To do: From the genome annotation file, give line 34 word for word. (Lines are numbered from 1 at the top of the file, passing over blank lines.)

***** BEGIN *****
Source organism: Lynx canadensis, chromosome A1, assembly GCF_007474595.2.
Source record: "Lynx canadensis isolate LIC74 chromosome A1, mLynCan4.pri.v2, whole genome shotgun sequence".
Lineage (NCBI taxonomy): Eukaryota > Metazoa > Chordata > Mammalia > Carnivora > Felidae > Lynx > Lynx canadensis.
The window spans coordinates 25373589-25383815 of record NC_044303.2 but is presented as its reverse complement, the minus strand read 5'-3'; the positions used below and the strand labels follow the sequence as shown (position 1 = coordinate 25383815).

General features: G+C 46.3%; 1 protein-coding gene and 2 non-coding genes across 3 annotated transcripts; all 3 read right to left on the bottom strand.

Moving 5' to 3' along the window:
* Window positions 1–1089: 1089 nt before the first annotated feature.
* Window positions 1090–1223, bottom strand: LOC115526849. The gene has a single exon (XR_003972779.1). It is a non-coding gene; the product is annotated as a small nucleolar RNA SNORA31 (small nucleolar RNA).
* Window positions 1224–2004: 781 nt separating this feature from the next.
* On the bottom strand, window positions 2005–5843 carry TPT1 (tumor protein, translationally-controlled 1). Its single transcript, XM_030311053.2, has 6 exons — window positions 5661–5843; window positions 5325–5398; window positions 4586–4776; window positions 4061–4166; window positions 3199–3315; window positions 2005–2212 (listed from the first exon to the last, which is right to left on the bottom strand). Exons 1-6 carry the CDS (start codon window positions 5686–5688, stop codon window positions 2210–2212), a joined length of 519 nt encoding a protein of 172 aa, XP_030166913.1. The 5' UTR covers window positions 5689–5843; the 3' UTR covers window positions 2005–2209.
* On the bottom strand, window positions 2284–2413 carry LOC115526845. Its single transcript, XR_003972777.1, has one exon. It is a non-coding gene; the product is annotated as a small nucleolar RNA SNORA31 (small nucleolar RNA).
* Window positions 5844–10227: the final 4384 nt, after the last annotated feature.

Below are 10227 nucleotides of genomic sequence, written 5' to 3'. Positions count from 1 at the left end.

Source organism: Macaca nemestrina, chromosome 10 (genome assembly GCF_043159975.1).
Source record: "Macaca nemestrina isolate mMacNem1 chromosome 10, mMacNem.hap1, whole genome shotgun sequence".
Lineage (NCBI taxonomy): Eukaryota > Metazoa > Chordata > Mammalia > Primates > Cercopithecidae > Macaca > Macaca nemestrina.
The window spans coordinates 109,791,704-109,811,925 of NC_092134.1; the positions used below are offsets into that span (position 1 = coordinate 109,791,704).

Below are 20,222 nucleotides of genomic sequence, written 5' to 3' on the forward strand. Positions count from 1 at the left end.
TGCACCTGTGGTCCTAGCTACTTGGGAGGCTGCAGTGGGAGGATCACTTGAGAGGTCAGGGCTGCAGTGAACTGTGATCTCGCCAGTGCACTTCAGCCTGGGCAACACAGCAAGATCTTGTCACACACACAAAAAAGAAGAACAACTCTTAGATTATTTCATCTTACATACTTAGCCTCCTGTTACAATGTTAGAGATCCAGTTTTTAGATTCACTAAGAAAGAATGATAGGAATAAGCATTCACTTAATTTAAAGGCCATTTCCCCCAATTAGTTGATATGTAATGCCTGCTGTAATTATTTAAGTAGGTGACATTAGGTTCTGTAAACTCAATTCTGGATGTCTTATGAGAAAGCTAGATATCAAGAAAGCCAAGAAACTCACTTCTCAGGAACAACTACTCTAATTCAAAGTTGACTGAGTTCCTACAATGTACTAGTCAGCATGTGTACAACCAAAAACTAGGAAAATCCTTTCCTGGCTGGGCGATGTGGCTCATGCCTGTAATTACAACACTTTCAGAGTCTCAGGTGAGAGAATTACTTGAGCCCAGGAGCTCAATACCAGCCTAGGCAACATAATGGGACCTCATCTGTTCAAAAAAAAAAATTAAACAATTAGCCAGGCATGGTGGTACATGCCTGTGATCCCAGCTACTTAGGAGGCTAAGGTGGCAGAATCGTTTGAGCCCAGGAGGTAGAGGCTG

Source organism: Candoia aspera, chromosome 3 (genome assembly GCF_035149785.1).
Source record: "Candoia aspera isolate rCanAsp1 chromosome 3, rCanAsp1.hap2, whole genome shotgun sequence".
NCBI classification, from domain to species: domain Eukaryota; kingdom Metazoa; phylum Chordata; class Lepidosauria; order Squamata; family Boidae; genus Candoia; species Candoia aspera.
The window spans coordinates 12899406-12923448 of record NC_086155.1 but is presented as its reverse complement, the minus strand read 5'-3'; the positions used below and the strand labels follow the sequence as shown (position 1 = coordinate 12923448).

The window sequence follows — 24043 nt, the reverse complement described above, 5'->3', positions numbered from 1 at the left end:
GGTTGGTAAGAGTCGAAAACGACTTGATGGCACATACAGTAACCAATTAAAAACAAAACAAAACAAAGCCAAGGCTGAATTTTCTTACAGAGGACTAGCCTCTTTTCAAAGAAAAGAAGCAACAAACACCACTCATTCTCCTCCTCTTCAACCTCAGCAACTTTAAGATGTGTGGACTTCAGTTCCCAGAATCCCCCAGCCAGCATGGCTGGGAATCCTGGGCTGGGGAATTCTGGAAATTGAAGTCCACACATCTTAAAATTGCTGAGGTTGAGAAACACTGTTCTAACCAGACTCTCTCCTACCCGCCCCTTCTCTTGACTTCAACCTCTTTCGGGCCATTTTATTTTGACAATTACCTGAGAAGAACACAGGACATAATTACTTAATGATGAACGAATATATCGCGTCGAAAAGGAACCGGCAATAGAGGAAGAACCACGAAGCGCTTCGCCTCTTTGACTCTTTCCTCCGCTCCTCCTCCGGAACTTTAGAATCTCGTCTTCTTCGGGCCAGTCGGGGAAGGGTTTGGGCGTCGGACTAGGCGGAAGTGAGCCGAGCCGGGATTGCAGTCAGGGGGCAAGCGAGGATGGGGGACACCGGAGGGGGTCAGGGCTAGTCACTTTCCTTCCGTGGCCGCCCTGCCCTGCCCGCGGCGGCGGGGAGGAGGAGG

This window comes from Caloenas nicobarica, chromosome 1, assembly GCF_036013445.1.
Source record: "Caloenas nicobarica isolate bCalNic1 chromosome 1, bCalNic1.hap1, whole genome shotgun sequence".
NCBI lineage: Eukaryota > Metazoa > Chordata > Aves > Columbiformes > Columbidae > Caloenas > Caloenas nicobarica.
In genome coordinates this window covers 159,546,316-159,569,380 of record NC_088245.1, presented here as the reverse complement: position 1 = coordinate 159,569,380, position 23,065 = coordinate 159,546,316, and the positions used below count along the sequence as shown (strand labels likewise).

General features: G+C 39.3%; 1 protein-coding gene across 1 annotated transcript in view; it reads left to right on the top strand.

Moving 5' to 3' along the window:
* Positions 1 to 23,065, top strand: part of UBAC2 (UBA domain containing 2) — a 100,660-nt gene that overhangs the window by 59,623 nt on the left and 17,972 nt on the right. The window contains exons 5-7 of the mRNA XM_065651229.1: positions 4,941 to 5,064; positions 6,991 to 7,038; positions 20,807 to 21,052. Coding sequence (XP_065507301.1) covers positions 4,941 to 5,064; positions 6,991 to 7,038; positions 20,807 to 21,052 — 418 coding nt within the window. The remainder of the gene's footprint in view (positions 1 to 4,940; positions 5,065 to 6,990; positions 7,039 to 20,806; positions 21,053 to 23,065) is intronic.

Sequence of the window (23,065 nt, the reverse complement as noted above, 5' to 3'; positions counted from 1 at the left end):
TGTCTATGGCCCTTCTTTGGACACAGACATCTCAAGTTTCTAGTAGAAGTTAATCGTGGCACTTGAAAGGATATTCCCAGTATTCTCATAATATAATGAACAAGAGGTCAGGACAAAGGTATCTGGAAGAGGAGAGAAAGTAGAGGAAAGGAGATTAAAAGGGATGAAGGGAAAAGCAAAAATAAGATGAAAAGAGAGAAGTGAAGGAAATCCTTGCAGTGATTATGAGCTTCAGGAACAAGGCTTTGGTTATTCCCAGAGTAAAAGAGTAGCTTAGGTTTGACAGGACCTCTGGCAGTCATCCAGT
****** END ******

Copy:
TGTCTATGGCCCTTCTTTGGACACAGACATCTCAAGTTTCTAGTAGAAGTTAATCGTGGCACTTGAAAGGATATTCCCAGTATTCTCATAATATAATGAACAAGAGGTCAGGACAAAGGTATCTGGAAGAGGAGAGAAAGTAGAGGAAAGGAGATTAAAAGGGATGAAGGGAAAAGCAAAAATAAGATGAAAAGAGAGAAGTGAAGGAAATCCTTGCAGTGATTATGAGCTTCAGGAACAAGGCTTTGGTTATTCCCAGAGTAAAAGAGTAGCTTAGGTTTGACAGGACCTCTGGCAGTCATCCAGT